Microsoft's 'Your Phone' is trying to keep your phone in your pocket

Surface Logo
Surface Logo (Image credit: Daniel Rubino / Windows Central)

Microsoft's leadership is rife with ambitious plans to rule computing wherever and however it is happening. From the goal to make its Azure Cloud platform the world's computer, to a cross-platform app strategy, to device and system management via Intune for Enterprise and Education, Microsoft is part of all the computing we do.

Whether an app on our devices, the security we trust or the cloud that powers our apps, saves our data or manages our digital experiences Microsoft is striving to create a comprehensive and all-encompassing computing infrastructure. The lack of a smartphone in its portfolio of devices, however, presents a challenge to this goal.

Without a smartphone, the most frequently used personal computing platform, Microsoft is forced to push the PC, its personal computing forte, to the forefront while diminishing wherever possible a user's interactions with smartphones. This is where Microsoft's Your Phone app on various Windows 10 PC form factors comes in.

Your Phone and the big picture

Microsoft Your Phone has a simple premise: mirror a user's smartphone on his PC so that he can interact with his smartphone (from the PC) without interrupting his workflow. It's a cool idea. Most of us have multiple devices and based on the now 800 million users on Windows 10 (of a 1.5 billion Windows installed base) and the nearly three billion smartphone users, that multi-device combination is most likely a Windows PC and an Android phone or iPhone.

Unlike Microsoft's other "syncing solutions" like Sets, Your Phone doesn't rely on the cloud. It requires that the two devices are connected to the same Wifi network. Your Phone allows texts to be received and responded to from the PC, syncs pictures between a phone and PC and allows users to interact with the phones UI, apps and content from the PC via the Phone Screen feature.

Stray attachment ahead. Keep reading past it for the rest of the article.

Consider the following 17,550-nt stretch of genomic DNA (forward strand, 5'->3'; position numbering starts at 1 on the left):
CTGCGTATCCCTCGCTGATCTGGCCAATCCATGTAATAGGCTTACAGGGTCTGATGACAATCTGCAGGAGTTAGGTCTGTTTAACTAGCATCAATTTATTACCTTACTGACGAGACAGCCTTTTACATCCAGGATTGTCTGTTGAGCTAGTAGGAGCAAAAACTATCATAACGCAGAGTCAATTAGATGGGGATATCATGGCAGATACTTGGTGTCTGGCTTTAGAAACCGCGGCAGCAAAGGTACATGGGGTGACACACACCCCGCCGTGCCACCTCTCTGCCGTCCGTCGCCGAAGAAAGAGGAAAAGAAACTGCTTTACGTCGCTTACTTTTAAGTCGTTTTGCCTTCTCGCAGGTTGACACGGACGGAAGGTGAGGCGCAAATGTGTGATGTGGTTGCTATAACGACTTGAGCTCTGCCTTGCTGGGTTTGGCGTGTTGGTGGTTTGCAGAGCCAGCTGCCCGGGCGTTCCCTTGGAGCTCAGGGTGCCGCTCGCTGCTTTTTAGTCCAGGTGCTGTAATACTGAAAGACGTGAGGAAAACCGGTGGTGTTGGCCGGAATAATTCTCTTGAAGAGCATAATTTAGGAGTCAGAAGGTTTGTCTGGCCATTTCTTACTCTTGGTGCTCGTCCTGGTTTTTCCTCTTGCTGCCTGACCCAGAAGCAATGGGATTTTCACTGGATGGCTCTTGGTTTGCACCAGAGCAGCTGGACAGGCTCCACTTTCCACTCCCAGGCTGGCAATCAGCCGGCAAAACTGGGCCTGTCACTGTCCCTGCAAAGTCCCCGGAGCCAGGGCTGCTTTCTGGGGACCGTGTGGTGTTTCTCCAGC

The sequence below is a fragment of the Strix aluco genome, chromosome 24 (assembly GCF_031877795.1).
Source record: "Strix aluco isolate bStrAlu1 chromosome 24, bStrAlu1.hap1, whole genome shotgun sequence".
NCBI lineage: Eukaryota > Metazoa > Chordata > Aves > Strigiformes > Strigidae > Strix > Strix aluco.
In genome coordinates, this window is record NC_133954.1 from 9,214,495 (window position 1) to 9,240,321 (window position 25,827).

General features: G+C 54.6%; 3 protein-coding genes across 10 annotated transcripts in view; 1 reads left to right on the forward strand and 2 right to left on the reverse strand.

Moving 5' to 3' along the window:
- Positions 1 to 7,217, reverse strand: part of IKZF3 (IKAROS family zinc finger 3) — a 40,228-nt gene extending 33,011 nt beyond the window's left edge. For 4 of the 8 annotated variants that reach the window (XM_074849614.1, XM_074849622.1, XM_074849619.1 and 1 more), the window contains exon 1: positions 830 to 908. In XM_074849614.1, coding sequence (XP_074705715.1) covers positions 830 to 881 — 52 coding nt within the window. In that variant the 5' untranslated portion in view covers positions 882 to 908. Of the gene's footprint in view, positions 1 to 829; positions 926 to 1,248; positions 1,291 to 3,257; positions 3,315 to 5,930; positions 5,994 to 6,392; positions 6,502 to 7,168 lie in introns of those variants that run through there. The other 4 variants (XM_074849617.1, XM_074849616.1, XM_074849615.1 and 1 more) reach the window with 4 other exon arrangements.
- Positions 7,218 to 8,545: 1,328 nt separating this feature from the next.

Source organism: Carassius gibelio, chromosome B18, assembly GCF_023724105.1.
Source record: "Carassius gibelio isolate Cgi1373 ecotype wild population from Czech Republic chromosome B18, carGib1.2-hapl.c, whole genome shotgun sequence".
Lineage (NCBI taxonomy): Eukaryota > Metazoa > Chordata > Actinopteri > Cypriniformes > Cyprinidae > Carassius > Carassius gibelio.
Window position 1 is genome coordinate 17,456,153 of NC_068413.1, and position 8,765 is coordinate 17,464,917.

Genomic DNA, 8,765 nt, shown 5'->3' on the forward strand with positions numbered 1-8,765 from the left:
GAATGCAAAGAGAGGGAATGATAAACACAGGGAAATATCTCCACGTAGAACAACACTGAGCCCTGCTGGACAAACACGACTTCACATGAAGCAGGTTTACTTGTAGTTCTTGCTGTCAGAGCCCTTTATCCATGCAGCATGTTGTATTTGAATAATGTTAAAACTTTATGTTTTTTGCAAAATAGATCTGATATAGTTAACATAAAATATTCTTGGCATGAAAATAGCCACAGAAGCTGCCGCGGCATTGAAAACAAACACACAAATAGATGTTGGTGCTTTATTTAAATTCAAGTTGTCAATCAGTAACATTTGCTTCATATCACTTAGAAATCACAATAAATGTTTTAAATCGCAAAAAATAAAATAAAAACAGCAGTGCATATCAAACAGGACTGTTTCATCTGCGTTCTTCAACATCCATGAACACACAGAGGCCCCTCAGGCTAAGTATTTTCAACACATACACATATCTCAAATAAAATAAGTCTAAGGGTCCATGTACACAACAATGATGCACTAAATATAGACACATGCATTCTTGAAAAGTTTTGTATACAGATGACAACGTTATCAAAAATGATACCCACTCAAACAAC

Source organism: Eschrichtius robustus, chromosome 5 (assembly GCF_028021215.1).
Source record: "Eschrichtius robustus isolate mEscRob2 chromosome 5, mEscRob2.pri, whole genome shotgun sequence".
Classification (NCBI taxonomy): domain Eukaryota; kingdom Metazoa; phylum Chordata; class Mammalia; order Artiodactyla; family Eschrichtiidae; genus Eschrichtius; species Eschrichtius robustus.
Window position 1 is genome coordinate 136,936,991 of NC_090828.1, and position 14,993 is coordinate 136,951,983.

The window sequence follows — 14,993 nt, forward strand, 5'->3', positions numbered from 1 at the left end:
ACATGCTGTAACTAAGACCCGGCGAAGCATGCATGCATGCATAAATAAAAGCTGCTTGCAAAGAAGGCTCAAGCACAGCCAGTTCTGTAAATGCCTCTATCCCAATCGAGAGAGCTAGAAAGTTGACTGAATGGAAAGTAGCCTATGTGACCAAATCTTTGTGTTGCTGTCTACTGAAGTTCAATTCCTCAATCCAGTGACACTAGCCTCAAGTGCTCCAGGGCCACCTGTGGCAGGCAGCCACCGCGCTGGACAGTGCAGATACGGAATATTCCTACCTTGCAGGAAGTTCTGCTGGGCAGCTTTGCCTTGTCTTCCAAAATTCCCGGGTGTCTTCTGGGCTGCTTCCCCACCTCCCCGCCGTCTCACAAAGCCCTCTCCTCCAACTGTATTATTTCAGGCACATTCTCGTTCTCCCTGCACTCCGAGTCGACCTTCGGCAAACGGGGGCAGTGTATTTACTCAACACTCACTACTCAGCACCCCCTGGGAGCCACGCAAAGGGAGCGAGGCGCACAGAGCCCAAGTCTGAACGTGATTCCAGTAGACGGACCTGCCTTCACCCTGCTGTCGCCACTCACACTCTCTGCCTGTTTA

Microsoft Graph leverages what it knows about a user and his or her devices to build this durable connection between devices. This "single platform" strategy, which intertwines devices and ecosystems, allows users to simply "do" without the constraints imposed by a device-specific approach and complements Microsoft's ubiquitous computing vision. Given its cross-platform vision, one could assume that Microsoft would have aggressively pursued Your Phone even if Window phones succeeded. The cynic in me believes, however, that though it would still be part of the plan, perhaps it would not be as high on the list of priorities.

The Your Phone solution

Most of us who work at a PC professionally, as a student or for pleasure do so with our phones within arm's reach. Though conveniently within reach, even if in a pocket or bag, our workflow is invariably disrupted as our eyes, hands and attention move from our PC-oriented task to address phone-related alerts.

Though it may be presumed the disruption is more of an abstract cognitive nature, our bodies also physically shift, cementing the mental reorientation that our attention to our phones demands. This can be difficult to "recover" from as once we've oriented to our phones the devices onscreen alerts often draw us mentally and physically deeper into that context and pull us further away from the PC task that previously held our attention.